Training for Power & Acceleration: Velocity Based Training for Sports Performance

Power & Acceleration | What can I do to Start Training Now?

Our First entry comes from a Question from Jake Taraska of FACTR Baseball 17U … His Question: “What can I Do to increase my power and acceleration before we start training?”

So lets begin. In the S8 Development program, speed, and athletic performance in general, comes down to 8 Components

  1. Posture & Structural Integrity
  2.  Core Strength & Endurance
  3. Flexibility
  4. Power – where P=(Force*Distance)/Time
  5. Mechanics – Bio-mechanical form and positioning of the body during movements
  6. Physics (the angles at which the body moves and the proportions of power applied)
  7. Mentality, Focus & Aptitude
  8. Recovery

At S8 we focus on developing all 8 Components, but today for purposes of this post and video, we’re going to focus on Power, which will generate the fastest return on effort invested assuming you already got all the other components are covered.

The Biggest word in performance today is:


But What is Power?

Well I can tell you what it’s not. It is NOT how much you can max, or how many reps you can do. Honestly its not really specific to the weight room at all. The first thing you need to do is get your mind off of any weight thats found in a commercial gym unless it involves a pull up bar, a roman chair, or a squat rack. And no. Squat racks are not for curls.

We’re trying to build POWER, which is speed applied to force in a given time, not beach muscles.

Meat heads and workout-warriors… you’ll find the x button at the to right corner of this screen, athletes… continue on

Plain and simple if you generate more power you’ll be faster and generate more force in any movement you make, the key is to make sure is applied in a movement pattern that trains all of the chain posterior or anterior and sometimes both.

the Best moves in the book for this are hands down the Russian Kettle Swing, and the Front Squat.

1. First lets breakdown the Russian Kettle-bell Swing

  • Keep the back erect, with chin up, and chest out / shoulders back
  • The movement begins and ends in the hips with the “Hip Hinge”
  • Break at the hips and send the buttocks as far back before you “bend over”
  • Contract the gluten while extending all of the muscles in your legs and lower back to explode the hips forward, un-hingeing the hips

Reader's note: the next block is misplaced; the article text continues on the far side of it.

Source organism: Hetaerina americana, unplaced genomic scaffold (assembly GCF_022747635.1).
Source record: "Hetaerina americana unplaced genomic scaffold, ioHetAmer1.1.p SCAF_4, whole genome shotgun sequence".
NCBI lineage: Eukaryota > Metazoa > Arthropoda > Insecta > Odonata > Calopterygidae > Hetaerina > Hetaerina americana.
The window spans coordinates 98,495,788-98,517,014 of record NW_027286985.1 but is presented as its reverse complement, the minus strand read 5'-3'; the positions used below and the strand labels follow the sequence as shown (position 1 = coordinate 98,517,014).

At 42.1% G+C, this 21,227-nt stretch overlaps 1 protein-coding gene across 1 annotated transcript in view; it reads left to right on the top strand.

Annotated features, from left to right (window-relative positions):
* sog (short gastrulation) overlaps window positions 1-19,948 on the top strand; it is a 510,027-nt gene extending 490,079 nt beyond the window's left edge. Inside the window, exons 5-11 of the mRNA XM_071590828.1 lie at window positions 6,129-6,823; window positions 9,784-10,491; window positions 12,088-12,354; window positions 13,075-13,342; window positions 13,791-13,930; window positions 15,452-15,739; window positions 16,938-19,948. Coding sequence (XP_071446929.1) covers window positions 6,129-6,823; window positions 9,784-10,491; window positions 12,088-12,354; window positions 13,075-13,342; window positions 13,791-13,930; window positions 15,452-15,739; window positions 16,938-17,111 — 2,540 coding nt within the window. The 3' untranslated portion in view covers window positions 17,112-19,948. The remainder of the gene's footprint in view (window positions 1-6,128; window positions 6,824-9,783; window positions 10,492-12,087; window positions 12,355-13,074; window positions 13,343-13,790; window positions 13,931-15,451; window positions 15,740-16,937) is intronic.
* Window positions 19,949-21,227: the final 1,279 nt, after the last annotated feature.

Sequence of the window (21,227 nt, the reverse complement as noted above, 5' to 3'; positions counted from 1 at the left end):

2. Now Lets Talk about the Front Squat or what I like to call the Rack Squat

  • Swing or hike the bell or heels into a rack (AKA Goblet) position, keeping the bell firmly to the chest with chin up and tight core
  • Using the same Hip-Hingeing Movement, Begin the squat by breaking at the hips and sending the buttock behind your heels,
  • Once you’ve initiated a hip-hinge begin to sit down and backward to the box
  • Once you hit the box, drive up thrusting the hips forward and through as fast and explosively as possible to the start

So how can you put these into practice?

Simple, Get your mind out of Maximum load based training, and start think in terms of Volume and Velocity.

  1. That is, add up the number of reps, x the number of sets, x the poundage in one workout, and you’ll get your total tonnage.
  2. Next Track your time under work, and rest time. Add up only the amount of seconds you were under tension divide by 60 to get the total number of minutes
  3. Now divide the tonnage by the number of minutes, and get your Work Rate.
  4. Increase the Work-rate, and you’ll increase your performance.

Adequate rest and recovery is necessary, as well as nutrition, mental readiness is a given, structural work and flexibility are all required elements. but this gives you the basics for developing power… not just beach muscle. Do these 2-3 times per week. track time under work tonnage, and volume ( and if you train with S8 use your PUSH band Data, and you’ll see increases in speed. Guaranteed.JJ Morris
Director of Performance | S8HP
August 18th, 2015